- The Washington Times - Monday, February 23, 2004

DALLAS — The District Attorney’s Office in Austin subpoenaed records last week from state House Speaker Tom Craddick and six other Republican lawmakers as part of an investigation into the suspected illegal handling of contributions by Mr. Craddick to obtain his leadership position.

Mr. Craddick reacted quickly, hiring Austin criminal defense lawyer Roy Minton and issuing a statement defending his role.

Craddick spokesman Bob Richter said the speaker distributed checks totaling $152,000 to 14 House Republican candidates in 2002 on behalf of Texans for a Republican Majority Political Action Committee.

He said the speaker denied being anything other than a middleman for the group.

In a statement, Mr. Craddick said: “I am satisfied that I, and all other candidates for Speaker of the House of Representatives for the 78th Legislature, conducted our races appropriately and I am happy to have helped elect a Republican majority — as I have tried to do since I was first elected to the House in 1968.”

Travis County Assistant District Attorney Greg Cox, who heads the investigation, said there are specific state laws governing the conduct during the speaker election — provisions, for instance, that a candidate cannot give anything of value in exchange for a lawmaker’s vote.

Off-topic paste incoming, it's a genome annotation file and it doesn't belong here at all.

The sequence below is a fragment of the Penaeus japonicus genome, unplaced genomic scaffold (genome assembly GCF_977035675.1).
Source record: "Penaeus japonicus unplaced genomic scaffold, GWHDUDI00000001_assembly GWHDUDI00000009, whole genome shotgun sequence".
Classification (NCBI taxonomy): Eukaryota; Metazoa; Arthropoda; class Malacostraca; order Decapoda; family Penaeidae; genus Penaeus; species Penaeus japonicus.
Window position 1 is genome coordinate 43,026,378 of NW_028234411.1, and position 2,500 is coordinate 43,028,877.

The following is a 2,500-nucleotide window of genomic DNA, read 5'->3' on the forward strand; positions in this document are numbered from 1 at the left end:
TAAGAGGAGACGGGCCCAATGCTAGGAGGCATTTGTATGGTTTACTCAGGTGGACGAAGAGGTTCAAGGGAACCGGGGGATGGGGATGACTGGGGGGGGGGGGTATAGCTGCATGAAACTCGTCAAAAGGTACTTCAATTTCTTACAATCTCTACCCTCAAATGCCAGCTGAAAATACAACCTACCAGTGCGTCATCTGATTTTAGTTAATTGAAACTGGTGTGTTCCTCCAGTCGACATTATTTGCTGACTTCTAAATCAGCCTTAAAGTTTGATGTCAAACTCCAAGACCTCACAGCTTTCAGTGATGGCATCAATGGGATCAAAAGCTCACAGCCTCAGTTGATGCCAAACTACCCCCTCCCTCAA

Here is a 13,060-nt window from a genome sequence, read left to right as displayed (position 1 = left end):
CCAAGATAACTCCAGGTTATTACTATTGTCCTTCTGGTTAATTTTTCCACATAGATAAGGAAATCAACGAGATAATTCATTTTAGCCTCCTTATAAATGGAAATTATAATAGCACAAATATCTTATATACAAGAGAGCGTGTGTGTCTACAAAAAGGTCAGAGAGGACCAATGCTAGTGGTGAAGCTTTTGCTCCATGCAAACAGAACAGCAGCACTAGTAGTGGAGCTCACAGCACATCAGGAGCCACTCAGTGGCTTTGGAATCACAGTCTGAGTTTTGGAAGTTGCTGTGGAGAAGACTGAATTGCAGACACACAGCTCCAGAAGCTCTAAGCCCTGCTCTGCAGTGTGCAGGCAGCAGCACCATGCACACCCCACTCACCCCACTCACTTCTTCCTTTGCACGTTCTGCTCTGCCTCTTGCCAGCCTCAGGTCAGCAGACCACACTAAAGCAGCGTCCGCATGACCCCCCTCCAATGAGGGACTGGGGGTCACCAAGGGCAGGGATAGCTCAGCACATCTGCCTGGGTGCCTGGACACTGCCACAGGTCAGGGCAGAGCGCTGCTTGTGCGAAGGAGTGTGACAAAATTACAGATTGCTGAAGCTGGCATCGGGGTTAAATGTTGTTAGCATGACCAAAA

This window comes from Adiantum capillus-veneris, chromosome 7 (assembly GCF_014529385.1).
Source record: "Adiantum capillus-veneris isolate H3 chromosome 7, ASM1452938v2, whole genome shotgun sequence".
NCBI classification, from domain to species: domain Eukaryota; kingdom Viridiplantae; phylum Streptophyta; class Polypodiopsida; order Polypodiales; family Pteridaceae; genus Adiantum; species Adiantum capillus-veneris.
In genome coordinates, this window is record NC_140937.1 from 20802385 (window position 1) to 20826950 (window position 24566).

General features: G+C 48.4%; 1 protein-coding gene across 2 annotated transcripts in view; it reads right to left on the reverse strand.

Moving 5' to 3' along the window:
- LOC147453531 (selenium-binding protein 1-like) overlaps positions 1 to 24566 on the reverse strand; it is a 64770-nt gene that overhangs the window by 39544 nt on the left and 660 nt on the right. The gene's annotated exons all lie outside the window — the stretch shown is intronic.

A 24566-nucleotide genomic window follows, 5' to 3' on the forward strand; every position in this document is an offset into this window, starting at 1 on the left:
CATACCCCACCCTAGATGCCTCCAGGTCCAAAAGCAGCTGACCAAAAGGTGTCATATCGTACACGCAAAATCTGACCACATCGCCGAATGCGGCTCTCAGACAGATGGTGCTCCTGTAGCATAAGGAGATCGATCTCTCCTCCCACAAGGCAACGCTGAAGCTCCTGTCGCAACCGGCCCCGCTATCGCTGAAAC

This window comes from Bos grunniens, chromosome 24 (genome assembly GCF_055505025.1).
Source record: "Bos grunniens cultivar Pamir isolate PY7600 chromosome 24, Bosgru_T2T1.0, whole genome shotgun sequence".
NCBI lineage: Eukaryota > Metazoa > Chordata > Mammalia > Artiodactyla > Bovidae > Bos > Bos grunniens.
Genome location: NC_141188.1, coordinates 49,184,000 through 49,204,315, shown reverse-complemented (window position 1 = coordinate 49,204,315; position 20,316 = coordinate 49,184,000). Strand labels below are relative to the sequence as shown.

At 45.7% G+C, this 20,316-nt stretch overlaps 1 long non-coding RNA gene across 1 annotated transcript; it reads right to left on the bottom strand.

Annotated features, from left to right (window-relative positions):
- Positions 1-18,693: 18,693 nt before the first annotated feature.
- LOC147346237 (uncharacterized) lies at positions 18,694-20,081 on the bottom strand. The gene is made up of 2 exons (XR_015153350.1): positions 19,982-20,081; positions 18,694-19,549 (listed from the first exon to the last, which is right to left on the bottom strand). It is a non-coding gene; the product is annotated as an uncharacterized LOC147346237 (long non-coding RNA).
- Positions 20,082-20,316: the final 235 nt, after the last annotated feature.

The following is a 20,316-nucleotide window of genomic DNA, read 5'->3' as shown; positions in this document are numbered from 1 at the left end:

Mr. Cox said he could not comment on specifics, but added: “With allegations this serious and this important, I think it’s our duty to at least look into it. I’m not saying a crime occurred.”

Mr. Minton said his client had not violated the legislative bribery statute because all he did was deliver checks to House candidates as a courtesy.

“He was not handing out anything that he had of value,” Mr. Minton said. “He was handing out checks that TRMPAC was giving to these guys who were running for office. TRMPAC is the person who is the donor. He was not donating anything.”

The investigation into corporate funding of the 2002 elections began a few months ago when the Texas Association of Business said its financial backing had helped Republicans take control of the Texas House — in 22 legislative races.

Texas law allows the covering of administrative costs by political organizations, but not “to influence elections.”

After examining the TAB claims, the Austin investigation scrutinized closely Texans for a Republican Majority — the group formed by U.S. House Majority Leader Tom DeLay. About one-third of the $1.5 million raised by TRM came from corporations.

Mr. Craddick was one of five candidates for speaker in 2002. He distributed most of the checks in October. Several days after the November election, in which Republicans had obtained its first majority since Reconstruction, he announced he had enough votes to become speaker.

Republicans, thus entrenched, used this majority last summer and fall to pass the most controversial redistricting bill in Texas history — a move that is expected to result in several more Republicans elected to Congress this November.

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